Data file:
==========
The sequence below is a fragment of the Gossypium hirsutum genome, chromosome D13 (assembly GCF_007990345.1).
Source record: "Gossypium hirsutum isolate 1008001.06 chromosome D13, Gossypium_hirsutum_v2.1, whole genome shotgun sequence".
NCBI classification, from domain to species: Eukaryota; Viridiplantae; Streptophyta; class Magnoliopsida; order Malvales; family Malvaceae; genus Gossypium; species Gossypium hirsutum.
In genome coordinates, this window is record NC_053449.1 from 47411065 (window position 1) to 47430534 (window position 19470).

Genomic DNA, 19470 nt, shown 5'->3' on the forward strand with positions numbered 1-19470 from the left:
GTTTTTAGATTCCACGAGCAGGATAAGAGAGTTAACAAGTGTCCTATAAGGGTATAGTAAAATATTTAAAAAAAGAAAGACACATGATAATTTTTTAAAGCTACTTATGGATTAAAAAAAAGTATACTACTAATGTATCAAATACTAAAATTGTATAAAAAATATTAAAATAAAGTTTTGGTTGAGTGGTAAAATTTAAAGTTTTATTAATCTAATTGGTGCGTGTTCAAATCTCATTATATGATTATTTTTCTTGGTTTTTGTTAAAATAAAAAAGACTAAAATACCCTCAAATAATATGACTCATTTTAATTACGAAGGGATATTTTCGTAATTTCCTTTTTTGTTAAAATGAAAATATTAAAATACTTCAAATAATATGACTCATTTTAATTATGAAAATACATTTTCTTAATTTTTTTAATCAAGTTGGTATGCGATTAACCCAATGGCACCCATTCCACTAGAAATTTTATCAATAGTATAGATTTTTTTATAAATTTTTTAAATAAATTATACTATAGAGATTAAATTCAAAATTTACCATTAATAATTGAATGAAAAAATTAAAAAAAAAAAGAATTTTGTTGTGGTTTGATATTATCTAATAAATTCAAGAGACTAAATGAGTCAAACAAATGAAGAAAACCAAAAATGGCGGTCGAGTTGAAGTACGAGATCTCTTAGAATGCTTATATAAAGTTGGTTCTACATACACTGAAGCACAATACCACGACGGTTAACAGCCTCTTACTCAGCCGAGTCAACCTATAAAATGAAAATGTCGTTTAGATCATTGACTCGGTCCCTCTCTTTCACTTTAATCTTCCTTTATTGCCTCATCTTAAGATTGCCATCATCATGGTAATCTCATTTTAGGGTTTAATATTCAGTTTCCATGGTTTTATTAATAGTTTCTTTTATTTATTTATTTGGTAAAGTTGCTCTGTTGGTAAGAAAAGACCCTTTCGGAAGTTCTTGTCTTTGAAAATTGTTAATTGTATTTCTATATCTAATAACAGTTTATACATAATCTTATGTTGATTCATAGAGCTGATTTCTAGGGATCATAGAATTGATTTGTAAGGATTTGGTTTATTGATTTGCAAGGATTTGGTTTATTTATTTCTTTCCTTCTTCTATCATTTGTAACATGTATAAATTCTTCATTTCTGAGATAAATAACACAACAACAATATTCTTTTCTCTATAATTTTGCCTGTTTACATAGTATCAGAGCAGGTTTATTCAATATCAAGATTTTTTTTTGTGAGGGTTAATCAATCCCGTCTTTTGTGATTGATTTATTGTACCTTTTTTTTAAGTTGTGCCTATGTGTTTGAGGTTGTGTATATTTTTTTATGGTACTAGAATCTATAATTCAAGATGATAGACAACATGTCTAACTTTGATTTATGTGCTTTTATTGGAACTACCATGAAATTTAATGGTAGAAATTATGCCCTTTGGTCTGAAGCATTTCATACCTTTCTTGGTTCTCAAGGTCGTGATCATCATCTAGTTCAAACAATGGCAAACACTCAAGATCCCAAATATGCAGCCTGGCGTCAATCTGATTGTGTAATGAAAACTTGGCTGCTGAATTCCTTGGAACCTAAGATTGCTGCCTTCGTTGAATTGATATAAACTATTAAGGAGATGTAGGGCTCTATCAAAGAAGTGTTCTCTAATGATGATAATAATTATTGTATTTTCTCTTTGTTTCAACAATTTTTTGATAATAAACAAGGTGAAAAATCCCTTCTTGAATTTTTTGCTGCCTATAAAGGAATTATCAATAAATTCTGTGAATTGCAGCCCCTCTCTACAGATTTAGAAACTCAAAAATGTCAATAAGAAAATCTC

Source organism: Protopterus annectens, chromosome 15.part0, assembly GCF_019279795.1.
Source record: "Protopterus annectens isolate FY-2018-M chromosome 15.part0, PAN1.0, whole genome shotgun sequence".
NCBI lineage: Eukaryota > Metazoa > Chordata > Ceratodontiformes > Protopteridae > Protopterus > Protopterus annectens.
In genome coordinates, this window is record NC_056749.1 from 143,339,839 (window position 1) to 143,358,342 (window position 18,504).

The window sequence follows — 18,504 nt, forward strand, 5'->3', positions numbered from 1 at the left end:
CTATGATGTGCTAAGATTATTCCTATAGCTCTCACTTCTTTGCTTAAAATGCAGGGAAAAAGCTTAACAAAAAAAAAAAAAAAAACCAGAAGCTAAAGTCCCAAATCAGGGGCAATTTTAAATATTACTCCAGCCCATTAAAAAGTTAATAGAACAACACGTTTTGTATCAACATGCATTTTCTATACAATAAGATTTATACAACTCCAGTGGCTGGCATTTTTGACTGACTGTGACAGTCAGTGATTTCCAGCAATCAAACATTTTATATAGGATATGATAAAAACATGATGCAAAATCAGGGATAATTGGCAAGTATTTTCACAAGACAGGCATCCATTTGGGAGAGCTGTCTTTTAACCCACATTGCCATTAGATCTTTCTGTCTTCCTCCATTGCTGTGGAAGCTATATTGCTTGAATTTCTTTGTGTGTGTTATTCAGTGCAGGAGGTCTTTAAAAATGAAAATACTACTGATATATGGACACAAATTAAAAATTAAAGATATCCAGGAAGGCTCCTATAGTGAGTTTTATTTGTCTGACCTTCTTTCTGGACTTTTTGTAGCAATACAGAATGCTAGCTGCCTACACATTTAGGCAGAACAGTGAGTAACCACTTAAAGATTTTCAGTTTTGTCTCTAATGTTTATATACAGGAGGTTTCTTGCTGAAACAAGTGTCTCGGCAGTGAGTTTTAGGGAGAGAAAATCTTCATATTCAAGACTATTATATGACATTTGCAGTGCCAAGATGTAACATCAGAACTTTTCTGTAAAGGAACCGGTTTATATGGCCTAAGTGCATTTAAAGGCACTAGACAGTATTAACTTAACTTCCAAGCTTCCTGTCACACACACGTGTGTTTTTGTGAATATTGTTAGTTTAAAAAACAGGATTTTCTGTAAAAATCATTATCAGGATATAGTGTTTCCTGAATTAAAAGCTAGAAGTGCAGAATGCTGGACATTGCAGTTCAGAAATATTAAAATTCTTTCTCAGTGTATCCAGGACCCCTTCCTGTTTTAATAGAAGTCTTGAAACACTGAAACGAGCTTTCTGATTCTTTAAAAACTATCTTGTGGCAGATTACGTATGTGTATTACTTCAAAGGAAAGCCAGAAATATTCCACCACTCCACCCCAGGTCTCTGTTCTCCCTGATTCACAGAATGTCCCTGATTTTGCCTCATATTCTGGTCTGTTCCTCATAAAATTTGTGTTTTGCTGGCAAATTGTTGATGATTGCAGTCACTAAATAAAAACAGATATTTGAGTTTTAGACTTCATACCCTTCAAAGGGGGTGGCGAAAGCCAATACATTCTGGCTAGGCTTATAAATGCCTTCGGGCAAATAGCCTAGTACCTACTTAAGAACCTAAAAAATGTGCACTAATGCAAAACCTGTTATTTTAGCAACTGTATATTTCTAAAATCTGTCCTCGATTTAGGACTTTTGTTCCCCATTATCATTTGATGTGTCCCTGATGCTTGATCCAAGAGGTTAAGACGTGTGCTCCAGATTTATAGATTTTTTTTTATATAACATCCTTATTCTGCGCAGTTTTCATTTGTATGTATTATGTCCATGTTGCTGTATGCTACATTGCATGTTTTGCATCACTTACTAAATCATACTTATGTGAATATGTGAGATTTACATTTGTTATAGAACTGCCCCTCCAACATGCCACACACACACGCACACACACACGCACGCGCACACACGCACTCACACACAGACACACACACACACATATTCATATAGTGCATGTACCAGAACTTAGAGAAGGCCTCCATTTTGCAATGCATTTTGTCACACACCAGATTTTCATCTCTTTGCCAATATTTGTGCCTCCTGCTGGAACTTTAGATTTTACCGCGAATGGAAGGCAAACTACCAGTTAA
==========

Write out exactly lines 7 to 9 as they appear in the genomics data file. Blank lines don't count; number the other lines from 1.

Source organism: Protopterus annectens, chromosome 15.part0, assembly GCF_019279795.1.
Source record: "Protopterus annectens isolate FY-2018-M chromosome 15.part0, PAN1.0, whole genome shotgun sequence".
NCBI lineage: Eukaryota > Metazoa > Chordata > Ceratodontiformes > Protopteridae > Protopterus > Protopterus annectens.